As we continue to look more closely at the life of St. Dominic Savio, we need to look at how the young boy ended up at Don Bosco's oratory. Father Cugliero discovered that Don Bosco would be visiting his native town of Becchi which was only a half-an-hour from Moriondo by foot. Don Bosco's successes had spread all over and Father Cugliero made a brief trip to Turin to speak to him about the young Savio.
We now pick up the story in the book when St. John Bosco and St. Dominic Savio meet for the first time. From the 1954 book, Dominic Savio - Teenage Saint by Fr. Peter Lappin:
If you are doing the Novena to St. Dominic Savio for March 9th, go back to Post (day) 1 and scroll to the bottom. More storiest
"What's your name, son?"
"Dominic Savio, Father."
"Moriondo, Father. Father Cugliero said he spoke to you about me."
"Yes, he did indeed. How are your studies?"
Dominic told him. What he said was borne out of his father, who added proudly that his son knew the Catechism by heart.
As was his constant habit, Don Bosco gradually brought the conversation around to the state of the other's soul. Their talk took on an air of cordial intimacy.
"We were soon in each other's confidence, " wrote Don Bosco. "He in mind, and I in his."
Toward the end of the interview, Dominic wanted to settle things definitely.
"Do you mean to let me come to the Oratory?" he asked the priest.
"Yes," Don Bosco smiled. "You see I think I see in you a lot of good material."
"What do you think it's good for, Father?"
"To make a beautiful garment for our Lord."
"So I'm going to be the cloth . . . you the tailor?"
"Precisely. Only . . . "
"Well, to tell the truth, Dominic, you don't seem to be any too strong."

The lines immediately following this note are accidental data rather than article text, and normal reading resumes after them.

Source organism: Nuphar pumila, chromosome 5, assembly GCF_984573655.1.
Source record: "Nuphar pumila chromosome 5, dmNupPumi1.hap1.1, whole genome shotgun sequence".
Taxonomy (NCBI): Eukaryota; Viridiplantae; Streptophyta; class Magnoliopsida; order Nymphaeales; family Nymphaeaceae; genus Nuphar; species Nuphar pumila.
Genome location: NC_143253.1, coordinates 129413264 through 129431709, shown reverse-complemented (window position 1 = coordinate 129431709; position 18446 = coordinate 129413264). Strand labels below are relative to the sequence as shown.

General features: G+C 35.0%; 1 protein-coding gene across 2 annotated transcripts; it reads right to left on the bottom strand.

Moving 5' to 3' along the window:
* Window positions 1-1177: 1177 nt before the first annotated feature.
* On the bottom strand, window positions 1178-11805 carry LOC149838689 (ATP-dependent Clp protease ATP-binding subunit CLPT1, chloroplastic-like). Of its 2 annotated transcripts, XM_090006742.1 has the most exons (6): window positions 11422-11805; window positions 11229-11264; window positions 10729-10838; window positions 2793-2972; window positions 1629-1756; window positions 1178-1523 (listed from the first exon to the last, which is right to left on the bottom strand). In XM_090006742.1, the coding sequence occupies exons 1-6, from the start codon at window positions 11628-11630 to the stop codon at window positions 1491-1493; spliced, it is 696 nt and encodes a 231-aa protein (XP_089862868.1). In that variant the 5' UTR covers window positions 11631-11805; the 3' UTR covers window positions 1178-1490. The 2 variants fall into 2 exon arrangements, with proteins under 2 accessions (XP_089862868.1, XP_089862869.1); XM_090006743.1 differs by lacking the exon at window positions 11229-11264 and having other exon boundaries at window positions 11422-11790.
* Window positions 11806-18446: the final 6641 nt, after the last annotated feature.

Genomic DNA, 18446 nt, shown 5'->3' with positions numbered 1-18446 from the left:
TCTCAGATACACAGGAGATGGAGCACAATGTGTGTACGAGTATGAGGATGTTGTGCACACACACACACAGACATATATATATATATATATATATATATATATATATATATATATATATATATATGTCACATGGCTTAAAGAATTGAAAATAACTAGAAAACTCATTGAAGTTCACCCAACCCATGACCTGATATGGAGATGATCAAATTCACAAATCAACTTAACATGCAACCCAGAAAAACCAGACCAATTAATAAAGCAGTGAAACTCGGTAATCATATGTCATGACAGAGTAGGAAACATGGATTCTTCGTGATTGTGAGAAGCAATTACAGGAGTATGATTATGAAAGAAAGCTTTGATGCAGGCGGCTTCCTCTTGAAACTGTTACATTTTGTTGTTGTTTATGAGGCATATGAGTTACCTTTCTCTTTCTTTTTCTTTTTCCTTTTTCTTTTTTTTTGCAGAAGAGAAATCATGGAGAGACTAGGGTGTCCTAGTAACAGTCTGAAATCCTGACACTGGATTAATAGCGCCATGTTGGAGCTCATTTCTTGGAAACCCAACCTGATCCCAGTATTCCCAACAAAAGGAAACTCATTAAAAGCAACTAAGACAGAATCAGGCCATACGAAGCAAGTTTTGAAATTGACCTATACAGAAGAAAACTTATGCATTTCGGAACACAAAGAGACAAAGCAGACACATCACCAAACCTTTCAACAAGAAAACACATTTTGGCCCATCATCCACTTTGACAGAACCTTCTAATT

"Oh, don't mind that, Don Bosco! God will give me enough for the future."
"And when you finish your studies, what would you like to be?"
"A priest. If God gives me strength enough, Father, I should like to be a priest."
"Fine. Fine!" exclaimed Don Bosco. "Now, Dominic, I want to see how much that head of yours will hold."
He picked up a little volume of his own Catholic Readings.
"Take this book and learn this page by heart. Tomorrow when you have it down pat, come and see me again. Meanwhile, you can take some fresh air and let your father and myself discuss the ways and means of sending you to the Oratory."
The priest turned to Dominic's father. "now, Mr. Savio . . ."
Details concerning Dominic's departure were discussed and about eight minutes later they were finished. Dominic reappeared in the doorway.
"Excuse me, Fahter, but if you want to hear that lesson now . . . "
"Mind you, Dominic," warned Don Bosco, "I meant you to learn it by heart!"
"I know, Father, and still I'm ready."
"So soon? Very well. Let's hear it."
"When a man considers the value of his soul . . . "
Dominic sailed through the lesson with one or two stops for breath. He followed up a brilliant performance with explanations of what he had memorized.
"Bravo!" exclaimed Don Bosco in genuine surprise. "Bravo, indeed!"
Don Bosco looked at Dominic for a moment. His piercing blue eyes searched the boy's face.
"Dominic," he said at last, "since you anticipated the lesson, I'll anticipate my answer. From this very moment, I count you as one of Don Bosco's boys. You must start praying from now on tht you and I may do God's holy will in your regard."
Dominic took the priest's large leathery hand in his own small white ones and kissed it warmly. Don Bosco blessed both him and his father and the two set out again along the road to Moriondo.
This meeting, incidentally, took place at the humble Bosco home in Becchi. Afterward, Don Bosco used to point out to his friends exactly where he and Dominic stood while they had talked together. After that first meeting he wrote his impression of the boy: "A cheerful youngster with a smiling face . . . I recognized in him a soul made wholly according to the spirit of God, and I was not a little astonished to see the marvels that grace had already wrought in one so young."
Day 1: The pint-sized boy and the Missal
Day 2: "Death before Sin!"
Day 3: Patron Saint of the Falsely Accused
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